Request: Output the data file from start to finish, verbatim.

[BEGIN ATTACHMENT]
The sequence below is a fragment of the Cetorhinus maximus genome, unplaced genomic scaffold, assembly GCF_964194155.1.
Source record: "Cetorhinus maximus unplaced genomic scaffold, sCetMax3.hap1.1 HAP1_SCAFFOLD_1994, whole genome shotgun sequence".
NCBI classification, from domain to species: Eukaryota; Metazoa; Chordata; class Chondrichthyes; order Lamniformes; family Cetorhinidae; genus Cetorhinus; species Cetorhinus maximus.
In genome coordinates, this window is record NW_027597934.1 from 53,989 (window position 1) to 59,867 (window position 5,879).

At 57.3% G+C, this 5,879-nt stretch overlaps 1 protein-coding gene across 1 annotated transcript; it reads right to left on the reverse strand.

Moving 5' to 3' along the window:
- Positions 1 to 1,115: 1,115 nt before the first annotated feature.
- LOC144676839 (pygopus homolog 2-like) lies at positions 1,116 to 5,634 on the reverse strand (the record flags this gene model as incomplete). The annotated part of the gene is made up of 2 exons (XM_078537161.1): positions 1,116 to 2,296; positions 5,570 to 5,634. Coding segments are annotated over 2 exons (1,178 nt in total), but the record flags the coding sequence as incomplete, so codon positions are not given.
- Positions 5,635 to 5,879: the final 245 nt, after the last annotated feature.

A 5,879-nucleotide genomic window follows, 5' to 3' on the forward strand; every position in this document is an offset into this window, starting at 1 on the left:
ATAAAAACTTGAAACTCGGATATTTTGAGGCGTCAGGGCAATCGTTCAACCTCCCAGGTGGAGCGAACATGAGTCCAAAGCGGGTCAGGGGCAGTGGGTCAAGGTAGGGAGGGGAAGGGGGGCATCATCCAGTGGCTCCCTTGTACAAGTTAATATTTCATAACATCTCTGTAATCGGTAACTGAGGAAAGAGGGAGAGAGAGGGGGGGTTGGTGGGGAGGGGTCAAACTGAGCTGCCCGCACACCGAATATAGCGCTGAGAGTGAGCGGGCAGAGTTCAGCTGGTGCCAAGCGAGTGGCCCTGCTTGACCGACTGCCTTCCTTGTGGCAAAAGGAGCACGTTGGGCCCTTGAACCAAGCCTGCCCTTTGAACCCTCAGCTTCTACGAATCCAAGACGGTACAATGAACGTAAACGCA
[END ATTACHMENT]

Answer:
The sequence below is a fragment of the Cetorhinus maximus genome, unplaced genomic scaffold, assembly GCF_964194155.1.
Source record: "Cetorhinus maximus unplaced genomic scaffold, sCetMax3.hap1.1 HAP1_SCAFFOLD_1994, whole genome shotgun sequence".
NCBI classification, from domain to species: Eukaryota; Metazoa; Chordata; class Chondrichthyes; order Lamniformes; family Cetorhinidae; genus Cetorhinus; species Cetorhinus maximus.
In genome coordinates, this window is record NW_027597934.1 from 53,989 (window position 1) to 59,867 (window position 5,879).

At 57.3% G+C, this 5,879-nt stretch overlaps 1 protein-coding gene across 1 annotated transcript; it reads right to left on the reverse strand.

Moving 5' to 3' along the window:
- Positions 1 to 1,115: 1,115 nt before the first annotated feature.
- LOC144676839 (pygopus homolog 2-like) lies at positions 1,116 to 5,634 on the reverse strand (the record flags this gene model as incomplete). The annotated part of the gene is made up of 2 exons (XM_078537161.1): positions 1,116 to 2,296; positions 5,570 to 5,634. Coding segments are annotated over 2 exons (1,178 nt in total), but the record flags the coding sequence as incomplete, so codon positions are not given.
- Positions 5,635 to 5,879: the final 245 nt, after the last annotated feature.

A 5,879-nucleotide genomic window follows, 5' to 3' on the forward strand; every position in this document is an offset into this window, starting at 1 on the left:
ATAAAAACTTGAAACTCGGATATTTTGAGGCGTCAGGGCAATCGTTCAACCTCCCAGGTGGAGCGAACATGAGTCCAAAGCGGGTCAGGGGCAGTGGGTCAAGGTAGGGAGGGGAAGGGGGGCATCATCCAGTGGCTCCCTTGTACAAGTTAATATTTCATAACATCTCTGTAATCGGTAACTGAGGAAAGAGGGAGAGAGAGGGGGGGTTGGTGGGGAGGGGTCAAACTGAGCTGCCCGCACACCGAATATAGCGCTGAGAGTGAGCGGGCAGAGTTCAGCTGGTGCCAAGCGAGTGGCCCTGCTTGACCGACTGCCTTCCTTGTGGCAAAAGGAGCACGTTGGGCCCTTGAACCAAGCCTGCCCTTTGAACCCTCAGCTTCTACGAATCCAAGACGGTACAATGAACGTAAACGCA